For whatever reason, your friend feels uncomfortable about your actions. Use this opportunity to communicate with her asking why she may feel this way, when these feelings may have started, how it makes you feel and how you can help. Continue to be yourself in a loving and thoughtful way, yet not always having to extend these gestures at every opportunity.
If she continues to refuse, it is her dilemma (and loss), not yours.
A person who gives with a heart filled with the Spirit is offering a gift from God.
You are to receive the offering for me from each man whose heart prompts him to give (Exodus 25:2).
Chivalry is not dead.
SHE SAID: No! Don't stop "doing these things." Chivalry is most certainly NOT dead and it IS necessary. In fact, here's what some of my randomly polled female friends had to say when I showed them your question:
- A man is supposed to cherish his woman, which includes treating her special and protecting her. Ephesians 5:25 and Ephesians 5:29 address this issue.
- Women today have no idea that they are being influenced by ridiculous feminist ideas. Or maybe they are fully aware. I think it's just common courtesy. They don't do it because we CAN'T do it. They do it because it is nice. I like nice.
- The opportunity to serve the other person (even if it's just opening the door for them) is an opportunity that the Lord has given us whether we are women or not. It brings a man pleasure to do such small things for the woman. On one hand, he is serving her … and on the other hand, he is learning to take care of her.
- The issue is not about whether she can do these things for herself, it's about respecting him for doing them. It says a great deal about his character that he treats women with such respect, and a great deal about hers that she would not want or (potentially) allow him to do so. Acts of chivalry esteem the recipient, not diminish her, just as etiquette exists to include, warm and welcome—not exclude and embarrass.
- As a single woman, I'm always pleasantly surprised when a man holds the door for me or opens my car door or walks me to my car. Yes, I am perfectly capable of looking out for myself (out of necessity if nothing else), but it is nice to have someone show concern or act moderately protective. It's romantic, even.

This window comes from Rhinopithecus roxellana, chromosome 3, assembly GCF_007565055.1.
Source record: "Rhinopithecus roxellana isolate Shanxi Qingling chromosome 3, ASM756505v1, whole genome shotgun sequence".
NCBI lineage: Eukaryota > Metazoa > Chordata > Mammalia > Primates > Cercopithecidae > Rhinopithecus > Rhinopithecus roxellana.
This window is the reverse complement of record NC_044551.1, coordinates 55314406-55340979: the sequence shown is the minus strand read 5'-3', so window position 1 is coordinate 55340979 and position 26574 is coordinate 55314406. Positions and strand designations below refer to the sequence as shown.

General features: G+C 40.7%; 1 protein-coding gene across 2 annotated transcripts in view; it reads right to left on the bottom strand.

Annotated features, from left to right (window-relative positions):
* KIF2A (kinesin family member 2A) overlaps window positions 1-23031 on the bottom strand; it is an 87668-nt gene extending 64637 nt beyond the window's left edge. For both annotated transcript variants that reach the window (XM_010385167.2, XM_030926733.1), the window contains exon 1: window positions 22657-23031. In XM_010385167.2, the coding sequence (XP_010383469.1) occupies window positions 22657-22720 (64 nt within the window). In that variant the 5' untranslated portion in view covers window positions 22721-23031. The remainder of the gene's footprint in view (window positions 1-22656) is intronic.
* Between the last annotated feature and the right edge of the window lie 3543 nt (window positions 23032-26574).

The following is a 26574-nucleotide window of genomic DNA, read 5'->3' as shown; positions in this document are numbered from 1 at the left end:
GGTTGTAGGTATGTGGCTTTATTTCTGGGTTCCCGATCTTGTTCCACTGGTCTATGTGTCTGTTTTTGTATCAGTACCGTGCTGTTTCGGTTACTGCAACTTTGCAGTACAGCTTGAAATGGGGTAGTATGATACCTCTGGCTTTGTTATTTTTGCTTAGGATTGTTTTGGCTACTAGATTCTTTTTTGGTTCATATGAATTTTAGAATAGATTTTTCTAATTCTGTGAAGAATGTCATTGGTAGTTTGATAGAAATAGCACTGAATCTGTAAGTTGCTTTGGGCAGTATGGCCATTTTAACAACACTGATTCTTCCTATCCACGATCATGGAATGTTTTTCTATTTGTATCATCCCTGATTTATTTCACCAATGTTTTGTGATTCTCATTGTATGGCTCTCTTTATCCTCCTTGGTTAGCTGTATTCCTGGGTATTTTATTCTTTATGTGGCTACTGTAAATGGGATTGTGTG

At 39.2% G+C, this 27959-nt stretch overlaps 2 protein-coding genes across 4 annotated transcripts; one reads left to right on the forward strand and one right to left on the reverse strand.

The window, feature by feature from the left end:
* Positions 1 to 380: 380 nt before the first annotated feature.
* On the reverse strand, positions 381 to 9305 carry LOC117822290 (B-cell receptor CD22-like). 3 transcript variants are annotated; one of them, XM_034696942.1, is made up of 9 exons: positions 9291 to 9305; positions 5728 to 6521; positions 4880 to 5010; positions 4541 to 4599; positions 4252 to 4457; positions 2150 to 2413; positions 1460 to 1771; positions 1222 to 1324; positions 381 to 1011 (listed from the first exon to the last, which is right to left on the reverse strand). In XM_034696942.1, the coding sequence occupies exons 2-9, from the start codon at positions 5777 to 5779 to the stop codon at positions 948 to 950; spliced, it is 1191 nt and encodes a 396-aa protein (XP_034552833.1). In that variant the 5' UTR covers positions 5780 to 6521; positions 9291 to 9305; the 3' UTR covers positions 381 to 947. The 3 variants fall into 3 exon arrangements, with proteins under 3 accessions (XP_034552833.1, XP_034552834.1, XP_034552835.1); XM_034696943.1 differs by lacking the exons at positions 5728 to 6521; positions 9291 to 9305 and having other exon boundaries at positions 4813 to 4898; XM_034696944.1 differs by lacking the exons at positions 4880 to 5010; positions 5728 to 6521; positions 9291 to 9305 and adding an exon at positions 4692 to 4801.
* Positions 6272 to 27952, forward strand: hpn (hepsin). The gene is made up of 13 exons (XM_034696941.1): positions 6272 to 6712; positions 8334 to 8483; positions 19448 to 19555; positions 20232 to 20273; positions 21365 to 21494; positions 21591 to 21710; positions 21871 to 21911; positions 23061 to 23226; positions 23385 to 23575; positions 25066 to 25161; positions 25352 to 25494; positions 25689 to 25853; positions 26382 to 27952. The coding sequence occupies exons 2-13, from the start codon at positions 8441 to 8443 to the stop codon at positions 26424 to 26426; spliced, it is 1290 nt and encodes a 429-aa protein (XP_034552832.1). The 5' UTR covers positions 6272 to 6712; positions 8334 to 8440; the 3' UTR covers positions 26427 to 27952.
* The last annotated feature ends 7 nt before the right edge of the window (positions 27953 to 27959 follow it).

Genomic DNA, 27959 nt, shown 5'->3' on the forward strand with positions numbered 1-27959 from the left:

- Chivalry has taken a long winter's nap. I want a man to open the door for me, hold it open if he has gone through first, enter a revolving door first so he can get it going and set the speed, be first on the escalator going DOWN and be behind me on the escalator going UP in case I stumble, walk on the street side of the sidewalk, and I promise I will be thankful and tell him so!
- If the lady this man is seeing is unappreciative of his efforts to protect and cherish her, he should bid her farewell and find someone who will blossom under this attention. But he should not, under any circumstances, give up on being chivalrous. I believe there must be more women who would appreciate his actions than those who wouldn't.
- If you look at true chivalry, historically, it's about men embracing their roles to appropriately represent Christ to women (who represent the Church). While societal customs and norms may change, I don't think that goal should ever die! Also, if we look at the meaning of marriage (which is really the end goal of dating), we see that marriage is a life of mutual service. There's no better time than during your dating years to get used to serving one another and receiving the other's service with grace and gratitude, whatever form it takes.
Well, what can you say after reading through thoughtful and honest comments such as these? The (female) tribe has most definitely spoken. We like, we want, we need chivalry!
Now, why do I say it is "necessary" and we "need" it? Well, as touched on in a few of the above comments, chivalry is what further defines the role of a man in a relationship involving a man and a woman. And this in turn, helps further define the role of a woman. Think on that for a moment.